It makes sense to scan through the application and allocate H1B only to skilled labor which we want to retain in this country, even if this means delay in the H1B process.

Time and again we have see American society benefit from bringing the best brains to work in US. Lets look at Google, one of America's most admired companies, it was started by a person on H1B(Sergey Brin) and today it employs thousands of American workers. The same is the case with Intel, Microsoft, Oracle, Cisco, Sun Microsystems and a long list of companies who have immensely benefited from the skilled foreign workers. There is no denying that most foreign workers and hard working and skilled. We need those skills for our economy. Time and again they have contributed to the society and this country.

While I agree that the loop holes in H1B process have to be plugged...we should not let it;s limitations interfere with America's growing tech industry.

These companies will not stop short of anything to hire the best brains. If they cannot be hired in US then new offices will be opened offshore. Once this process kicks the companies will not be scared to more more jobs there.

Its better to drive wages a little lower rather than drive the jobs out to other countries. Also about outsourcing, most companies only outsource jobs that don't really make sense being in US. Do you want to hire people and pay them $20/hour to provide tech support for a $25 cartridge ? Do we want to hire people to do manual stuff like copy paste, click on buttons to run tests and wait hours for it to complete to observe the results ? No. these jobs are outsourced so that the American worker can put his time to better use by doing the actual stuff with is of strategic importance to the company and this country.

Just think about it with a sensible mind guys. Wake up to reality and don't kill our companies.
Posted by kev mitnick (5 comments )
Reply Link Flag
Bell Initiative: American Technology Agenda
It's becoming clear, that existing H-1B practice is too much open for abuse and misuse, and essentially DOES NOT serve the purpose of bringing talents to the USA, but instead much more often it is used against highly qualified US Technology workers, simply replacing them with relatively low-wages foreign individuals.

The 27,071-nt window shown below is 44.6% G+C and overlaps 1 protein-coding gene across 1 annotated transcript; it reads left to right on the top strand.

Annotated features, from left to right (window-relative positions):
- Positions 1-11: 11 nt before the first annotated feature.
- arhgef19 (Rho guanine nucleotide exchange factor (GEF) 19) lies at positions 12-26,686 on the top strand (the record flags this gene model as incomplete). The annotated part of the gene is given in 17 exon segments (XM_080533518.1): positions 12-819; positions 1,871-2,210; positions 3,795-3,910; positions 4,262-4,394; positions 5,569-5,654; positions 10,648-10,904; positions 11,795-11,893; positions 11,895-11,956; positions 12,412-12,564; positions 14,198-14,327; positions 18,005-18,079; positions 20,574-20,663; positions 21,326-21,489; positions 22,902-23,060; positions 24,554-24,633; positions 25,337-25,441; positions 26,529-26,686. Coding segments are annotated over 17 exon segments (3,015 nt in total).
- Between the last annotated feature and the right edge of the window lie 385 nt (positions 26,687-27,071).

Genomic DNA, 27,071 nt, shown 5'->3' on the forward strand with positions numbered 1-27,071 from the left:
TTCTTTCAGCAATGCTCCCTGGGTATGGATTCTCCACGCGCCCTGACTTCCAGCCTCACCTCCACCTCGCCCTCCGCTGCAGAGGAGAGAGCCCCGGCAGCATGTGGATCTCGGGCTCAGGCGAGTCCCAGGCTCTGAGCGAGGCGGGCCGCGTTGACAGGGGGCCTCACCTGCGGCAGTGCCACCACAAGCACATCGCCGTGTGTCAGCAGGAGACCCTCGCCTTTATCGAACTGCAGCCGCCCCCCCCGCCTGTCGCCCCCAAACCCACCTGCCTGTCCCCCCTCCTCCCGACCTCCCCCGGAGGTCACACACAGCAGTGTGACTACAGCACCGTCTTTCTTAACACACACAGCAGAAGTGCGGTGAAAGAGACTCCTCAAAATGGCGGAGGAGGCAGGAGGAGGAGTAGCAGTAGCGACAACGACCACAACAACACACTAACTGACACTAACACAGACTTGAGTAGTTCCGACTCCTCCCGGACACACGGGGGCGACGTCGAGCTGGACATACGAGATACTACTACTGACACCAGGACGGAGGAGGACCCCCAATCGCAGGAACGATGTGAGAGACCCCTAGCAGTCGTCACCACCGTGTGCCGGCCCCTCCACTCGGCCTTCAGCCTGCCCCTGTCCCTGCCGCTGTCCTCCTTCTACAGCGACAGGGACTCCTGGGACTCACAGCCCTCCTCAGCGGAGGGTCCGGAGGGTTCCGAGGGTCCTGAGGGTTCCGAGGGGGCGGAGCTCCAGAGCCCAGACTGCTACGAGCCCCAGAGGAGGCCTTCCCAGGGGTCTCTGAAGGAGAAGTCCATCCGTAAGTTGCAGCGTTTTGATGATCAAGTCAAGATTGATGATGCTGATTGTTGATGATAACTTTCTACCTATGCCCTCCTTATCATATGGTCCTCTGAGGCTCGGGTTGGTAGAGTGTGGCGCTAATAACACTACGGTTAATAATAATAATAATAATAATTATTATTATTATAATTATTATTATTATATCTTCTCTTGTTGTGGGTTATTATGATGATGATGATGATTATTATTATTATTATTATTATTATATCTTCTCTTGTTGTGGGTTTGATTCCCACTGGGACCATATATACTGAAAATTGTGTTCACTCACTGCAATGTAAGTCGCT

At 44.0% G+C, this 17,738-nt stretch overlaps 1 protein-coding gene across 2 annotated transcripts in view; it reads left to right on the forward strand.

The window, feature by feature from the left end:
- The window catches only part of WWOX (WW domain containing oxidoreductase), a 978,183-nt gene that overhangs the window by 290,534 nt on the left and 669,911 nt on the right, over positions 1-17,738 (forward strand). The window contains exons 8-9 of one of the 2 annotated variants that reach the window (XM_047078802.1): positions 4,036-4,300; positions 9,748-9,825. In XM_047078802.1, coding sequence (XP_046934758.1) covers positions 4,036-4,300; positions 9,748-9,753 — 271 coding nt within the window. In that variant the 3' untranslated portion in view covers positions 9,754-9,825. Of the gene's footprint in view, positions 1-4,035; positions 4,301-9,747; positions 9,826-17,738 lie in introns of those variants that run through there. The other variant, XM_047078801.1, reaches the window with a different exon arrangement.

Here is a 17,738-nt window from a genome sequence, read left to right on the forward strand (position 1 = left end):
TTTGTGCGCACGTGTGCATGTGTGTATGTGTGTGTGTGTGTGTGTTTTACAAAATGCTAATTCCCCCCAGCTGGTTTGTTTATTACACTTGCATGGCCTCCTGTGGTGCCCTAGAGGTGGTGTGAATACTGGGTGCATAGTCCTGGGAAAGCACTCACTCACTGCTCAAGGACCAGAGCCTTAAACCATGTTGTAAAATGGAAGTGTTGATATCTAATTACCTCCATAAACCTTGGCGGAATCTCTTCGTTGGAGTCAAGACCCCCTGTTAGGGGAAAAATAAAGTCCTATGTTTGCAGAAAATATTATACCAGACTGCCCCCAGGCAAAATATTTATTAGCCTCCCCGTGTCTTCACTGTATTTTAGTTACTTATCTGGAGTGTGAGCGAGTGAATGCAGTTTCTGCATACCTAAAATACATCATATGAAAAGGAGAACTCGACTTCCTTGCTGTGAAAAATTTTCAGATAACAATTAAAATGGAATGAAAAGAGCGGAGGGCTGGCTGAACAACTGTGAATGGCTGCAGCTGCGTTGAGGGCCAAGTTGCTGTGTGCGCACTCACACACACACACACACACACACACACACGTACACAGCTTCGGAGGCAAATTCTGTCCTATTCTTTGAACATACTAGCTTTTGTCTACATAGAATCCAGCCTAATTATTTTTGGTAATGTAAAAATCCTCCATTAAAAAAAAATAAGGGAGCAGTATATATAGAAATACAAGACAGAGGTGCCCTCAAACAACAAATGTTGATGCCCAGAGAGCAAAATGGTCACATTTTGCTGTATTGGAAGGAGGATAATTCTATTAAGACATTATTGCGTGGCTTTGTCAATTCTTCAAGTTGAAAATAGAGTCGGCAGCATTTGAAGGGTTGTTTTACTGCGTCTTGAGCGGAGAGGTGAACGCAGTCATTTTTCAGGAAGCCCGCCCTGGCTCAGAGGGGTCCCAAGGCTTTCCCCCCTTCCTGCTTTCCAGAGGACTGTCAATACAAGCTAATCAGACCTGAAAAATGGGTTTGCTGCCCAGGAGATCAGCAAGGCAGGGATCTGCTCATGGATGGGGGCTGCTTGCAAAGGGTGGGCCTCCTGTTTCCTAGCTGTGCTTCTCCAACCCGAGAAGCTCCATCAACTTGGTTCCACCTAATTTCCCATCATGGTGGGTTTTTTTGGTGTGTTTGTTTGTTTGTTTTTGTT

Detailed H-1B modification proposal and the comprehensive American Technology Agenda are outlined in ?Bell Initiative? available online at:

<a class="jive-link-external" href="http://www.alexanderbell.us/Initiative/IT.htm" target="_newWindow">http://www.alexanderbell.us/Initiative/IT.htm</a>

Bell Initiative, first introduced in 2003 and now topping Google ? search list, provides balanced approach to the H-1B and outsourcing issue. In a simple form its main provisions include:

? Mandatory Certification of non-immigrant foreign IT Workers.
? Creating the nationwide Government-supported Job posting Web site and USA Technology Workers database (?Talent Pool?)
? Increasing the social obligations of the C-Level folks (CEO and likes) of all publicly traded US Companies by trimming their compensations depends on corporate layoffs and outsourcing (in inverse proportion, of course, i.e., for example 10% layoffs and 15% outsourcing should lead to 25% decrease in C-Level annual compensation).

Some provisions of Bell Initiative require Congressional actions; if you agree with these provisions, then do not hesitate to include them in your future ?Election Checklist? in order to help you make sound and well-balanced voting decisions.
Posted by Alexander Bell (8 comments )